"But why forty-seven? That could happen at lots of ages."
"He was on the edge." Harsley shrugged. "Partially fact, partially a guess. Instincts." He rummaged through his pocket and found an empty pack of cigarettes and crumpled it. "Got a smoke?"
Carl reached into his jacket and pulled out two cigarettes, handing one to Harsley.
"The murderer wasn't in a hurry. Wasn't worried at all," Carl muttered through the cigarette as he lit it. A puff of smoke curled up around his gray eyes and sandy hair.
Harsley could tell that Carl was the kind of guy who got laid all the time. He reached out to accept the lighter, imagining for a moment the kind of woman Carl would go home with.
"No forced entry, no surfaces rubbed down," Carl continued. "Whoever it was didn't feel the need to cover their tracks."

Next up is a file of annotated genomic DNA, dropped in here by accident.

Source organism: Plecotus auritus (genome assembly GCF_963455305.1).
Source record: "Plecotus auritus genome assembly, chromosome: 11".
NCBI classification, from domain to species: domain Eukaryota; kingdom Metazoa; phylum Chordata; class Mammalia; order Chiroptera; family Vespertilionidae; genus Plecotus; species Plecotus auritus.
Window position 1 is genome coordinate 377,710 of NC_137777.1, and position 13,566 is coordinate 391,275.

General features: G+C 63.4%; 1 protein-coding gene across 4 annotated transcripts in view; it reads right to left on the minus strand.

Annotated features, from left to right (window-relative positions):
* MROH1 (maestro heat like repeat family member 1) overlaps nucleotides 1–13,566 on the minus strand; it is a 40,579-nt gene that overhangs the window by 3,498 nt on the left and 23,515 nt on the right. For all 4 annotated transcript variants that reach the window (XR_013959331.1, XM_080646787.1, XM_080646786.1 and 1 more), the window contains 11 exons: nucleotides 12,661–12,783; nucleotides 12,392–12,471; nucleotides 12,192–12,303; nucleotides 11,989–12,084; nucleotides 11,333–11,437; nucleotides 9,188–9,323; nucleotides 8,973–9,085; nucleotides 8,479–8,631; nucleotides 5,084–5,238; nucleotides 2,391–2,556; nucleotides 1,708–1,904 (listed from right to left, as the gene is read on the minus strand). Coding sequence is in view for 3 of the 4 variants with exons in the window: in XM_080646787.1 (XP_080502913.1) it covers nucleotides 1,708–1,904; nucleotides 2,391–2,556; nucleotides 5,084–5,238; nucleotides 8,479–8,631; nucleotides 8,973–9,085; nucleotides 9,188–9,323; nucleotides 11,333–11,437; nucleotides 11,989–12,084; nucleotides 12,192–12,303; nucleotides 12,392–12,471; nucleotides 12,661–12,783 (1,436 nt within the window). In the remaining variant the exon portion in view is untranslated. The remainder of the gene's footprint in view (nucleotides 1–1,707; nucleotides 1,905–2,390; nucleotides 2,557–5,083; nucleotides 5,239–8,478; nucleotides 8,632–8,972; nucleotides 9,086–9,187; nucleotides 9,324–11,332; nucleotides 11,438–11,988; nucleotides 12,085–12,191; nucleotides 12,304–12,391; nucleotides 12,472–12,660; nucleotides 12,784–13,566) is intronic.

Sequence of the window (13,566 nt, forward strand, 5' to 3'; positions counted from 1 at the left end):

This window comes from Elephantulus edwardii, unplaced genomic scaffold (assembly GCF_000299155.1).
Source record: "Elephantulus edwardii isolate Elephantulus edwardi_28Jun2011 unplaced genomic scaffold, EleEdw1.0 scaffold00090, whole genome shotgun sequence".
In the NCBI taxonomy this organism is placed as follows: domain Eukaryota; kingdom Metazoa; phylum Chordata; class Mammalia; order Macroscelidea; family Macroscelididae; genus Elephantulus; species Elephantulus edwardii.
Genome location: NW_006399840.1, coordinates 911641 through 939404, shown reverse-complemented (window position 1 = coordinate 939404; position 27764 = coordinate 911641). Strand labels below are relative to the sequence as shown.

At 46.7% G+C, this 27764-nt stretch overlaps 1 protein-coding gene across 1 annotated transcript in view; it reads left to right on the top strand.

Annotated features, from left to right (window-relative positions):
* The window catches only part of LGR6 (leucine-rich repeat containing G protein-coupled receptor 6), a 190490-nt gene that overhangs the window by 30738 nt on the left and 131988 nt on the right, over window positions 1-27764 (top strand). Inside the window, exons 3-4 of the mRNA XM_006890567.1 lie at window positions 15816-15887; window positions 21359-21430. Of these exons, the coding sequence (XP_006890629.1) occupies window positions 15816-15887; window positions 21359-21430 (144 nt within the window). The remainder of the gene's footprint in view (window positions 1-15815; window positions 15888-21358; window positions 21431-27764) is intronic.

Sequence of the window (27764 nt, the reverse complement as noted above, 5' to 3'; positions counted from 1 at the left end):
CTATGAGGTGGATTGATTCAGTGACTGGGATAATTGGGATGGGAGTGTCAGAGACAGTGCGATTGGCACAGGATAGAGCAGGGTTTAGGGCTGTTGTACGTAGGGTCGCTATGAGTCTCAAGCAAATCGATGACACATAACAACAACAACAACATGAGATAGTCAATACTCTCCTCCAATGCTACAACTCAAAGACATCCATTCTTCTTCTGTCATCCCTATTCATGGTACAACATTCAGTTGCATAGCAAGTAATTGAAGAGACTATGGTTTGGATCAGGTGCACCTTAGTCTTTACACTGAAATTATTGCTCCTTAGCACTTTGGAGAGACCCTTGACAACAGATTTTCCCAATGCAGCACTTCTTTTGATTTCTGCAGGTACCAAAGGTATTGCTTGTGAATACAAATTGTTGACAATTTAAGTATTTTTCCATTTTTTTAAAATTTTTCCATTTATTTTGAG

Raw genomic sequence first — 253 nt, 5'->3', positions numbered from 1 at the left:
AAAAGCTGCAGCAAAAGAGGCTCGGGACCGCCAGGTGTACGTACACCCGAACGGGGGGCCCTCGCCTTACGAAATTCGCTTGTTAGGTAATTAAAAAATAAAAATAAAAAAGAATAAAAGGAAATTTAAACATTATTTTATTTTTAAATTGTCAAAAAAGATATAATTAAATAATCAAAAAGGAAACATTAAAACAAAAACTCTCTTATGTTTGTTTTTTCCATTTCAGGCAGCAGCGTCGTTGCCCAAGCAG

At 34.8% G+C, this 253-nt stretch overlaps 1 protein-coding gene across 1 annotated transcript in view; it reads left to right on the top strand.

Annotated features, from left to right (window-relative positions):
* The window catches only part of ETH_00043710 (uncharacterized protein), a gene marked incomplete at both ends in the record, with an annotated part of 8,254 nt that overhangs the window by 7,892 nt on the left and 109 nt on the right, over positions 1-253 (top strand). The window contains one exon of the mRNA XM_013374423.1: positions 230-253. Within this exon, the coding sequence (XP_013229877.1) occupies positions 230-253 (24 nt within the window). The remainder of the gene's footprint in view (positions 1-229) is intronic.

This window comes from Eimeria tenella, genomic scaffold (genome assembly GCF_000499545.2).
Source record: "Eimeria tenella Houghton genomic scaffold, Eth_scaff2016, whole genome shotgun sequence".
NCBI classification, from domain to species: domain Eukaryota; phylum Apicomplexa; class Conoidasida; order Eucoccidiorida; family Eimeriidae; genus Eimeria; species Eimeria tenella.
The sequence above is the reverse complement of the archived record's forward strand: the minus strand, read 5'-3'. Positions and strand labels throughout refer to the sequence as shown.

Carl got laid so often he didn't even need to think about it while he was working, Harsley decided. Lucky bastard. He exhaled.
"So it had to be someone he knew, someone who had been in his office before. They would have known there are all sorts of fingerprints here."
Harsley nodded. "Good," he said. He walked around the room once more, pausing at the window. It overlooked the small courtyard he had walked through. The courtyard had wooden tables and trees whose branches were thick with blossoms. From the outside no one was able to look into the office. Spring was a good season to kill in Hurst Green.
"Where's the girl?" he asked.
"Outside. Want to talk to her?"